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Categories: Uncategorized

AOL AIMs Higher by Providing Audio Challenge / Response During Signup

November 16, 2005 • Darrell Shandrow Hilliker

We have just discovered that AOL has recently made its signup process for the AIM service accessible by allowing the blind to use an audio based CAPTCHA (visual verification) system to hear the characters to be entered into the edit box in order to create an account. Congratulations AOL! Thanks for doing the right thing in this area. How are you doing on your visual verification accessibility, Google?

Categories: Uncategorized

Welcome TWiT Listeners!

November 15, 2005 • Darrell Shandrow Hilliker

Huge welcome to everyone visiting Blind Access Journal after listening to me chat for a few minutes about accessibility on This Week in Tech with Leo Laporte live from the Portable Media Expo and Podcasting Conference. It was an incredible honor to be in the TWiT hotseat and the entire expo was fantastic!

Picture of Darrell live on the TWiT Hotseat! Huge thanks go to Allison of the NosillaCast for this picture and a few others you will see in the near future.

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Categories: Uncategorized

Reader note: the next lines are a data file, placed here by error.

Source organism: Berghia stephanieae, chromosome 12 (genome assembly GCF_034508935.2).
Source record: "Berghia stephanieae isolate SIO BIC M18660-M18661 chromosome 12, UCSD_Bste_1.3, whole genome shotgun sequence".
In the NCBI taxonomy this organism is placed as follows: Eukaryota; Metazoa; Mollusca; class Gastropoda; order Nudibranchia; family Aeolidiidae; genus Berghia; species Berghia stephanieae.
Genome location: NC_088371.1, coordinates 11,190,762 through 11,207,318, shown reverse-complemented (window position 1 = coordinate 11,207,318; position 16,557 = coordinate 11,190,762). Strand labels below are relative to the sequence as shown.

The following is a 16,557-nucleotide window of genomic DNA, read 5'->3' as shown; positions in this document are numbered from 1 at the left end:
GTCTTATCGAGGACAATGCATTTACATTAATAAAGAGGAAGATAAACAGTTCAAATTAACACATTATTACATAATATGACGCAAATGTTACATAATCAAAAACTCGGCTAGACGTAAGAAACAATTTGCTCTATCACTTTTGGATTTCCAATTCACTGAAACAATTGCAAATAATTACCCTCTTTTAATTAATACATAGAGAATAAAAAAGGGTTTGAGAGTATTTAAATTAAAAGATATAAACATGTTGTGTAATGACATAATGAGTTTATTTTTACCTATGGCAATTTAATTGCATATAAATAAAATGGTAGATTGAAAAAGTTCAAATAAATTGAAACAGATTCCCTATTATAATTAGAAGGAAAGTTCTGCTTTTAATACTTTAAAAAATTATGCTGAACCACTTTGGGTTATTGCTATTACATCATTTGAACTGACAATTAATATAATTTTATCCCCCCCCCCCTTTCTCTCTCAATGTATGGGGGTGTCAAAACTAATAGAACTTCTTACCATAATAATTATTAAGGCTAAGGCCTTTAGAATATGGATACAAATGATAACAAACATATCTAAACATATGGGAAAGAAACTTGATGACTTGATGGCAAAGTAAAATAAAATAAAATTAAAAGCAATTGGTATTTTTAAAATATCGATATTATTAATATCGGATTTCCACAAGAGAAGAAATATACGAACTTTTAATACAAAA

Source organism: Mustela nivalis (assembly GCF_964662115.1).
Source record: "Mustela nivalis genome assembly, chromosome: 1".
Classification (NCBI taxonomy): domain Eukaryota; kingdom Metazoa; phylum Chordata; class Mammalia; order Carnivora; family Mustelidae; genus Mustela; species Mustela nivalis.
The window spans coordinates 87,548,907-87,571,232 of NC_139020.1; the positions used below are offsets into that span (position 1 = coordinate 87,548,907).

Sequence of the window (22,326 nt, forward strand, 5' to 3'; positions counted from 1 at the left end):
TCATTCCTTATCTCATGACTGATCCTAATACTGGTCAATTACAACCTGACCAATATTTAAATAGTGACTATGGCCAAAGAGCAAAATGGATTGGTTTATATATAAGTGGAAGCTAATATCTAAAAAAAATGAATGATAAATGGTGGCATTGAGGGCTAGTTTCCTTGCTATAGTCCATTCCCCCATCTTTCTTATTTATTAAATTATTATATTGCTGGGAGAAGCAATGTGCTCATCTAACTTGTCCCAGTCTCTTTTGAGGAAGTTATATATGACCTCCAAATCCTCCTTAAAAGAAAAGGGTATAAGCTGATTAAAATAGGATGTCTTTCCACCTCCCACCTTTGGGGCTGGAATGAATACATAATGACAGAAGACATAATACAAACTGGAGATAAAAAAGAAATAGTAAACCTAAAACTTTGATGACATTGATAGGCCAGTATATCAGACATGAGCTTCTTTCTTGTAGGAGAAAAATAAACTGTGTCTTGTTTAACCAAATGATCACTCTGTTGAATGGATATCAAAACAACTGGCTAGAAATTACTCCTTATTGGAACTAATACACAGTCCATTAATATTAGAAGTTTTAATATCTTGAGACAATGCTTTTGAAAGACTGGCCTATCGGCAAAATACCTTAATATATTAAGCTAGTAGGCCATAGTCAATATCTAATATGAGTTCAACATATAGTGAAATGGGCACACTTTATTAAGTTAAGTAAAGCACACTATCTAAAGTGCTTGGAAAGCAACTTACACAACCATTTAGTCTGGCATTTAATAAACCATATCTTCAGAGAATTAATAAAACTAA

Update on Google’s Censorship of Blind Bloggers

November 15, 2005 • Darrell Shandrow Hilliker

Approximately three days after being locked out of the ability to post new articles to his blog, Steve Bauer, the blind Blogger user featured in the original story, received a response indicating that his blog was manually reviewed and will no longer be classified as spam. He confirms he is now able to post. While solving the word verification scheme takes a sighted person a minute or two, it takes three days for Google to allow a blind person to accomplish the same thing! This is not accessibility and we in the blind community cannot accept this ongoing treatment by Google and other companies doing business on the Internet. The current state of the art in accessibility for visual verification is to provide audio playback of the characters to be entered. Let’s all, blind and sighted alike, absolutely insist on this accomodation.

Categories: Uncategorized

Flight to the Podcasting Expo – A Long Sound Seeing Tour

November 14, 2005 • Darrell Shandrow Hilliker

Listen as I chat with a visually impaired business man, meet an attorney, hang out with one of the Podcast Outlaws and chat with Joe from Yahoo about the need for a real solution to their inaccessible visual verification, all while traveling from Phoenix to Ontario, California to attend the Portable Media Expo and Podcasting Conference. Enjoy. Feedback is welcome as always.